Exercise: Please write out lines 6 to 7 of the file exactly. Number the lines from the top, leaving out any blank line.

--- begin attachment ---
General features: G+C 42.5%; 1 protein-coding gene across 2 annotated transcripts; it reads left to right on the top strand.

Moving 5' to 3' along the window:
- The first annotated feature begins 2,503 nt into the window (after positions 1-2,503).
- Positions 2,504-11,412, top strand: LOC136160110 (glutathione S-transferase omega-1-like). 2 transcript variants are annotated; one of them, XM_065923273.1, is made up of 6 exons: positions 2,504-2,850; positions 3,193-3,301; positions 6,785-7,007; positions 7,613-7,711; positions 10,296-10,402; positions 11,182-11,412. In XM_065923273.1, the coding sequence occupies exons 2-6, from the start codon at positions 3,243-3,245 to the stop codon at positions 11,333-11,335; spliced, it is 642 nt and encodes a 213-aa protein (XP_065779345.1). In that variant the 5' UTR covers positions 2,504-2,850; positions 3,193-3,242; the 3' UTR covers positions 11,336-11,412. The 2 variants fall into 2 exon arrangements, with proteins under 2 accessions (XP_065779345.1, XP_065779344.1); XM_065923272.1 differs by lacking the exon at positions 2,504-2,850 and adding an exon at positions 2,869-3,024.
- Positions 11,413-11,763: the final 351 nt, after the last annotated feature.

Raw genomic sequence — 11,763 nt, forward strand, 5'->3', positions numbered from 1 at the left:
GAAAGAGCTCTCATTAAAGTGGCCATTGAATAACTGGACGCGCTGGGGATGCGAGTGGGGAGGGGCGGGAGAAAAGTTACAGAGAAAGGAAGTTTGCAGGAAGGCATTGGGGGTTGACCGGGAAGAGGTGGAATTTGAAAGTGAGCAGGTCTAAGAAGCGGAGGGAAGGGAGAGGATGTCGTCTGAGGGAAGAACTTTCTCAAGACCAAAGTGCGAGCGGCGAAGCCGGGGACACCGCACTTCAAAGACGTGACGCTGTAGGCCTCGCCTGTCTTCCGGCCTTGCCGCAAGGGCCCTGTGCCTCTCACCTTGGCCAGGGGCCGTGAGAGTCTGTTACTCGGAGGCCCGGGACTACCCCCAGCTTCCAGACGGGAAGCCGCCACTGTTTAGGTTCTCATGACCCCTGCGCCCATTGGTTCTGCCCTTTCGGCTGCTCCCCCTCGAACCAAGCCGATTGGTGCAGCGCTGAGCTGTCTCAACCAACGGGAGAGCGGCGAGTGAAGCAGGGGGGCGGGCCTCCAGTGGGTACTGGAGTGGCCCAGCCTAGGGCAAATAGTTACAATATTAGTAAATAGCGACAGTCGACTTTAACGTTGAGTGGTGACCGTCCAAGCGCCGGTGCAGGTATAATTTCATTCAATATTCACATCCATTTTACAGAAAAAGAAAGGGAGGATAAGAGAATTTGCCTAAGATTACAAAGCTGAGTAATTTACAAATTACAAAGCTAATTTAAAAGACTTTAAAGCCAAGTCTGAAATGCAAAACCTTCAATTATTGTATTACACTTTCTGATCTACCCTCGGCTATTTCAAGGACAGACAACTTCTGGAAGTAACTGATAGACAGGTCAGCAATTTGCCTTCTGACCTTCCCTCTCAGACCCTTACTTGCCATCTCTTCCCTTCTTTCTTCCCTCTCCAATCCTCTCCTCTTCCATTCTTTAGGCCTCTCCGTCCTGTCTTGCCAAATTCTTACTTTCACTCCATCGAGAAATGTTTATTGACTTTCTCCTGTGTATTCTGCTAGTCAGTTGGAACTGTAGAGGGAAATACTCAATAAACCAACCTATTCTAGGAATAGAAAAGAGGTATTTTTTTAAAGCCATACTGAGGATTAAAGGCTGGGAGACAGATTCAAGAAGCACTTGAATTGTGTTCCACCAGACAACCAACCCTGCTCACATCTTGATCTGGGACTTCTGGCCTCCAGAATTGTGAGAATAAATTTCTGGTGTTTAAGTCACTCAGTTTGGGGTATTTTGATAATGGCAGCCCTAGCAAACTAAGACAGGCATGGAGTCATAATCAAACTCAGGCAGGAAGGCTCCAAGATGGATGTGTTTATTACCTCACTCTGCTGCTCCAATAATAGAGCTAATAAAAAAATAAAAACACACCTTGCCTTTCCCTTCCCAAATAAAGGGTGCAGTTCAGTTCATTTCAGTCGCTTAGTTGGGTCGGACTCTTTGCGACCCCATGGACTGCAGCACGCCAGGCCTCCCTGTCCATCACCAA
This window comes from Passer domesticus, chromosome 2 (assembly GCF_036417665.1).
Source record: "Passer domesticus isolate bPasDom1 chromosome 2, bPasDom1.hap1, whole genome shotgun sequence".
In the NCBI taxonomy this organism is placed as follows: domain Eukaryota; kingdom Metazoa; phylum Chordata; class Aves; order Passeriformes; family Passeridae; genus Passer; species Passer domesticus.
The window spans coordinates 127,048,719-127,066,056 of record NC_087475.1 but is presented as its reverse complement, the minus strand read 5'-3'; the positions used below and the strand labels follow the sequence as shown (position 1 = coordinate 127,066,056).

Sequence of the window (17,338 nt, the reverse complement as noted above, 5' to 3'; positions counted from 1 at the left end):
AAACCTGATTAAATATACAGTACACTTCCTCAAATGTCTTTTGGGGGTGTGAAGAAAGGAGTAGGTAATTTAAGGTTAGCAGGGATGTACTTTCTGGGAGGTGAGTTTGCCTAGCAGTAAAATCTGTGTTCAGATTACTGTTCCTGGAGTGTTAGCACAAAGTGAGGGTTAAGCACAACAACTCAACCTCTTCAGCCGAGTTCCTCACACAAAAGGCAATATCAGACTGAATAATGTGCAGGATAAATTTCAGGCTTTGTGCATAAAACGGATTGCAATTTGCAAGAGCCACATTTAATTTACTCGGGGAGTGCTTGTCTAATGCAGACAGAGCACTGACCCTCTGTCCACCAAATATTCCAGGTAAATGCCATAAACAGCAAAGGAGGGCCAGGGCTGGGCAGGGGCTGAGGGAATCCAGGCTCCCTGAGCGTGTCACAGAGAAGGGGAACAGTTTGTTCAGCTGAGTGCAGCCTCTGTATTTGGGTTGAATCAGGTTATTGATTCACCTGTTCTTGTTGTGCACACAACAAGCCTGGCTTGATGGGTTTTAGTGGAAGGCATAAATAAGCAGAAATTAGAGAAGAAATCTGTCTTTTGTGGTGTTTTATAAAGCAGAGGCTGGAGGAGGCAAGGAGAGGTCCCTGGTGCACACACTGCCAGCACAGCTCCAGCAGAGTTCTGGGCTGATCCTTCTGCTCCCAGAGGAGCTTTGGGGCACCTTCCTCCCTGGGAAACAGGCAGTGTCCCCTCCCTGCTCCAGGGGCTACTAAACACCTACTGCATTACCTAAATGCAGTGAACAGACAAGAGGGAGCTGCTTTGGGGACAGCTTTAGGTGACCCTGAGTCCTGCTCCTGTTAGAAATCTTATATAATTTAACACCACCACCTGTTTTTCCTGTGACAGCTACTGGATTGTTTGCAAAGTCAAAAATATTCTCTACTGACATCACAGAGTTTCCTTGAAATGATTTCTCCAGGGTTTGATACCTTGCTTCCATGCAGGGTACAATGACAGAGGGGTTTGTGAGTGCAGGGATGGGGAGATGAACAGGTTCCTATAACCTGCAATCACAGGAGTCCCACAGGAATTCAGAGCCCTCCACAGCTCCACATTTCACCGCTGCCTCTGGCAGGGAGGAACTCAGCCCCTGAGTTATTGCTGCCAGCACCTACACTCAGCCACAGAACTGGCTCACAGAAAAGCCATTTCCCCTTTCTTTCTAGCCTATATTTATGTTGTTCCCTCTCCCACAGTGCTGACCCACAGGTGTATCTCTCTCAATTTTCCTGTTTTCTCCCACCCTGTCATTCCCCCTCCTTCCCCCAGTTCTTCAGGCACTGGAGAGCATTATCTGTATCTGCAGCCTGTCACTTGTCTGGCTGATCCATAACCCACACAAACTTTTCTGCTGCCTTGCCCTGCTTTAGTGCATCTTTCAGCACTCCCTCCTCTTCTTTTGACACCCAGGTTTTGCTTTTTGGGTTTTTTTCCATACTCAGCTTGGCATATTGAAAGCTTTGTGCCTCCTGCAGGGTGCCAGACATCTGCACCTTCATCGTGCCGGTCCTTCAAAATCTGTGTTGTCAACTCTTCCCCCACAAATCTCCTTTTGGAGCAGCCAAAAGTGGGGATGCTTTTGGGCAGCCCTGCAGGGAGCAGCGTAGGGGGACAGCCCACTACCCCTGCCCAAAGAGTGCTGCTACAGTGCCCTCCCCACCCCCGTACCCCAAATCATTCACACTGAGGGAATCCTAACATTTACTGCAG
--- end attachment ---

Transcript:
Raw genomic sequence — 11,763 nt, forward strand, 5'->3', positions numbered from 1 at the left:
GAAAGAGCTCTCATTAAAGTGGCCATTGAATAACTGGACGCGCTGGGGATGCGAGTGGGGAGGGGCGGGAGAAAAGTTACAGAGAAAGGAAGTTTGCAGGAAGGCATTGGGGGTTGACCGGGAAGAGGTGGAATTTGAAAGTGAGCAGGTCTAAGAAGCGGAGGGAAGGGAGAGGATGTCGTCTGAGGGAAGAACTTTCTCAAGACCAAAGTGCGAGCGGCGAAGCCGGGGACACCGCACTTCAAAGACGTGACGCTGTAGGCCTCGCCTGTCTTCCGGCCTTGCCGCAAGGGCCCTGTGCCTCTCACCTTGGCCAGGGGCCGTGAGAGTCTGTTACTCGGAGGCCCGGGACTACCCCCAGCTTCCAGACGGGAAGCCGCCACTGTTTAGGTTCTCATGACCCCTGCGCCCATTGGTTCTGCCCTTTCGGCTGCTCCCCCTCGAACCAAGCCGATTGGTGCAGCGCTGAGCTGTCTCAACCAACGGGAGAGCGGCGAGTGAAGCAGGGGGGCGGGCCTCCAGTGGGTACTGGAGTGGCCCAGCCTAGGGCAAATAGTTACAATATTAGTAAATAGCGACAGTCGACTTTAACGTTGAGTGGTGACCGTCCAAGCGCCGGTGCAGGTATAATTTCATTCAATATTCACATCCATTTTACAGAAAAAGAAAGGGAGGATAAGAGAATTTGCCTAAGATTACAAAGCTGAGTAATTTACAAATTACAAAGCTAATTTAAAAGACTTTAAAGCCAAGTCTGAAATGCAAAACCTTCAATTATTGTATTACACTTTCTGATCTACCCTCGGCTATTTCAAGGACAGACAACTTCTGGAAGTAACTGATAGACAGGTCAGCAATTTGCCTTCTGACCTTCCCTCTCAGACCCTTACTTGCCATCTCTTCCCTTCTTTCTTCCCTCTCCAATCCTCTCCTCTTCCATTCTTTAGGCCTCTCCGTCCTGTCTTGCCAAATTCTTACTTTCACTCCATCGAGAAATGTTTATTGACTTTCTCCTGTGTATTCTGCTAGTCAGTTGGAACTGTAGAGGGAAATACTCAATAAACCAACCTATTCTAGGAATAGAAAAGAGGTATTTTTTTAAAGCCATACTGAGGATTAAAGGCTGGGAGACAGATTCAAGAAGCACTTGAATTGTGTTCCACCAGACAACCAACCCTGCTCACATCTTGATCTGGGACTTCTGGCCTCCAGAATTGTGAGAATAAATTTCTGGTGTTTAAGTCACTCAGTTTGGGGTATTTTGATAATGGCAGCCCTAGCAAACTAAGACAGGCATGGAGTCATAATCAAACTCAGGCAGGAAGGCTCCAAGATGGATGTGTTTATTACCTCACTCTGCTGCTCCAATAATAGAGCTAATAAAAAAATAAAAACACACCTTGCCTTTCCCTTCCCAAATAAAGGGTGCAGTTCAGTTCATTTCAGTCGCTTAGTTGGGTCGGACTCTTTGCGACCCCATGGACTGCAGCACGCCAGGCCTCCCTGTCCATCACCAA